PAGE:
Pacific Pests, Pathogens & Weeds - Mini Fact Sheet Edition
Hibiscus lesser snow scale (346)
- Widespread distribution. On fruit trees, shrubs and ornamentals, e.g., citrus, hibiscus, coconut, mango, and oil palm, but usually under biological control.
- Sucks sap fron leaves, stems and fruit, weakening plants and causing distortions.
- Eggs laid under cover or "armour", hatching to produce "crawlers" (nymphs); these moult becoming females, up to 2.5 mm long, mussel-shaped, white to light brown, or males, shorter, narrower, and snow-white. Males become tiny fly-like insects, with wings; they are short-lived.
- Spread by crawlers walking, or carried by wind, vehicles, animals, birds, on clothes, and the trade in plants.
- Natural enemies: ladybird beetles, parasitoid wasps (Aspidiotiphagus, Aphytis and others).
- Cultural control: check nursery stock is free from infestation; if present, prune; wide spacing preventing leaves touching and crawlers moving between trees.
- Chemical control: use lime sulphur or wettable sulphur, leaving 30 days if spraying oils (READ INSTRUCTIONS); alternatively, spot-spray infestations with soap solution, horticultural or white oils (see Fact Sheet no. 56); avoid malathion and synthetic pyrethroids - they will kill natural enemies.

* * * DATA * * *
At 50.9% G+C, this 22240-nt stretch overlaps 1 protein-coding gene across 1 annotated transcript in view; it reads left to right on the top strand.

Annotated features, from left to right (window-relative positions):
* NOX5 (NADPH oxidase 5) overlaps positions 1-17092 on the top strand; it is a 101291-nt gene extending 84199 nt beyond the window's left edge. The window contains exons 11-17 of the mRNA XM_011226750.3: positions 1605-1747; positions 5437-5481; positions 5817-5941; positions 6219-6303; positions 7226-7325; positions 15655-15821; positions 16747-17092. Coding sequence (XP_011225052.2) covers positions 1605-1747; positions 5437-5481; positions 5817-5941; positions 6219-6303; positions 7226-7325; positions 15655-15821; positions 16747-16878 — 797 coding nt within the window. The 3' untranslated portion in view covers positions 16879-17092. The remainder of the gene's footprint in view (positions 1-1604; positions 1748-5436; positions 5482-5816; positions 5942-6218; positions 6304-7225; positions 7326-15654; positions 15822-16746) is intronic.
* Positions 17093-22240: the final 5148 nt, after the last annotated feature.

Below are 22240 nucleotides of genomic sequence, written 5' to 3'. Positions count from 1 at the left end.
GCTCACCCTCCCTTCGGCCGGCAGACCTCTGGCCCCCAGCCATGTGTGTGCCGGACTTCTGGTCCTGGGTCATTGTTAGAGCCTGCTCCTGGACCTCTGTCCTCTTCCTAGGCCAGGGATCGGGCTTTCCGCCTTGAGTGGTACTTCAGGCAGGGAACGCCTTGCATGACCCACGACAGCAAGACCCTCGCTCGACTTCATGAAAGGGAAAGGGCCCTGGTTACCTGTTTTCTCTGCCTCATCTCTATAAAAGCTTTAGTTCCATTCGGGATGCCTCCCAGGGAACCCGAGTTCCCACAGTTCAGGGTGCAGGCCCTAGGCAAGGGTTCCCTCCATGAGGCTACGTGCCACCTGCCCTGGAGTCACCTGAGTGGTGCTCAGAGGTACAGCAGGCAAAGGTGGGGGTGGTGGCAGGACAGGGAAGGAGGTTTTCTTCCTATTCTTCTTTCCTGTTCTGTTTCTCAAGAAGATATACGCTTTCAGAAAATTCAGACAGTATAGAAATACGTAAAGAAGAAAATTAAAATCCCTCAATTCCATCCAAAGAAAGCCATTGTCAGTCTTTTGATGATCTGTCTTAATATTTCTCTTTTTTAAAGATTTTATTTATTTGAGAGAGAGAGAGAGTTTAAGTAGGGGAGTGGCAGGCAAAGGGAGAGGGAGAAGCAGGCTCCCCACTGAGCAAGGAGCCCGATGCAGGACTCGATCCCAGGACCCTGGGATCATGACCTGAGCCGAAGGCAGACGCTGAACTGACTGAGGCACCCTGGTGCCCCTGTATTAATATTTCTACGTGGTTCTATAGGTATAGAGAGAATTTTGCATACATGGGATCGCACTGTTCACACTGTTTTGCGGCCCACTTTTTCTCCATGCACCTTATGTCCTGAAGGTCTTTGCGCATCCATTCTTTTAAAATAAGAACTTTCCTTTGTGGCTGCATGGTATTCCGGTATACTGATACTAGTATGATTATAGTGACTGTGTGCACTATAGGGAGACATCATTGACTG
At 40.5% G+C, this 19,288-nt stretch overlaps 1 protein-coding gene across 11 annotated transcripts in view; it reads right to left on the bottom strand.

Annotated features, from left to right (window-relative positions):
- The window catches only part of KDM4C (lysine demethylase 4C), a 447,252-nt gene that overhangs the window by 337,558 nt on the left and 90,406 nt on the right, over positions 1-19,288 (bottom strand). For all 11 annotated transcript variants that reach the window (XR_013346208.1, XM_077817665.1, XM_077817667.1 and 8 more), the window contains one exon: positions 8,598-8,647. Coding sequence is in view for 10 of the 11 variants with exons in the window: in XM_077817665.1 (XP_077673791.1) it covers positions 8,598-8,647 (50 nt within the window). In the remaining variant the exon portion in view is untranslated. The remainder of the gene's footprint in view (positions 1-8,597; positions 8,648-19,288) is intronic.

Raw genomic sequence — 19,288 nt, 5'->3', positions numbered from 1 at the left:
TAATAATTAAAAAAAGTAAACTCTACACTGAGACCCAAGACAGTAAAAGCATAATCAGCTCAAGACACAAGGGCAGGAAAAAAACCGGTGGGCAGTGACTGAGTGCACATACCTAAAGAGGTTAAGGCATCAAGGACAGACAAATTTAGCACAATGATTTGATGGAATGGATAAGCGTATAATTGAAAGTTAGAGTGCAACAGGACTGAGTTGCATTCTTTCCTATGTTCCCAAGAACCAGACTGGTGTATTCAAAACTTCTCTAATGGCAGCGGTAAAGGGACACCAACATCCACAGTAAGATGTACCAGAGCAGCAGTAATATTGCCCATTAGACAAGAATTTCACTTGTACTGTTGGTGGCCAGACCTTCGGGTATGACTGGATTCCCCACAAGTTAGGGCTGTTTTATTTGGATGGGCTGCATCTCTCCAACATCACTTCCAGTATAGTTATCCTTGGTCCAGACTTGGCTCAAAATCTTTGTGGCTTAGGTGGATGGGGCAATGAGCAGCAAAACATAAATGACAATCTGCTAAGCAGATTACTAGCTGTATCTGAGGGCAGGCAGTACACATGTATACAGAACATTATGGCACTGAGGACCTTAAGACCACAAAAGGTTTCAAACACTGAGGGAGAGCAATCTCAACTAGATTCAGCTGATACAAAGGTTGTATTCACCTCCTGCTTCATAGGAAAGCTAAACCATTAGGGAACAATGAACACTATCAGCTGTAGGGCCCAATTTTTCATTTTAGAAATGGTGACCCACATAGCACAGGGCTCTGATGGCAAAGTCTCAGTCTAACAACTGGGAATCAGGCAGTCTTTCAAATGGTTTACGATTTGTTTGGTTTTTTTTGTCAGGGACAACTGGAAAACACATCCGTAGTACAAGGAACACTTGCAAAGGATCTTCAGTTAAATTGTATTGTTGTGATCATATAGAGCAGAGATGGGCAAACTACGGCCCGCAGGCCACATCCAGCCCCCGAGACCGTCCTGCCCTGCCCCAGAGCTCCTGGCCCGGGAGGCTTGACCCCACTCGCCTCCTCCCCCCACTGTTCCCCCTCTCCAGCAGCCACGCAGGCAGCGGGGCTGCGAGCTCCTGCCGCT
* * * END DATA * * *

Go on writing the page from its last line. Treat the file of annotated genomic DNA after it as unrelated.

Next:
Lesser snow scale, hibiscus snow scale
AUTHOR Grahame Jackson
1Information from Swaine G (1971) Agricultural Zoology in Fiji. Her Majesty's Stationery Office. London; and CABI (2008) Pinnaspis strachani (lesser snow scale) Crop Protection Compendium. (www.cabi.org/cpc); and from Pinnaspis strachani (Cooley) (1992) Crop Knowledge Master University of Hawaii, Manoa, College of Tropical Agriculture and Human Resources. Photo 2 MAF Plant Health & Environment Laboratory (2011) Lesser Snow Scale (Pinnaspis strachani) PaDIL - (https://www.padil.gov.au).
Produced with support from the Australian Centre for International Agricultural Research under project PC/2010/090: Strengthening integrated crop management research in the Pacific Islands in support of sustainable intensification of high-value crop production, implemented by the University of Queensland and the Secretariat of the Pacific Community.
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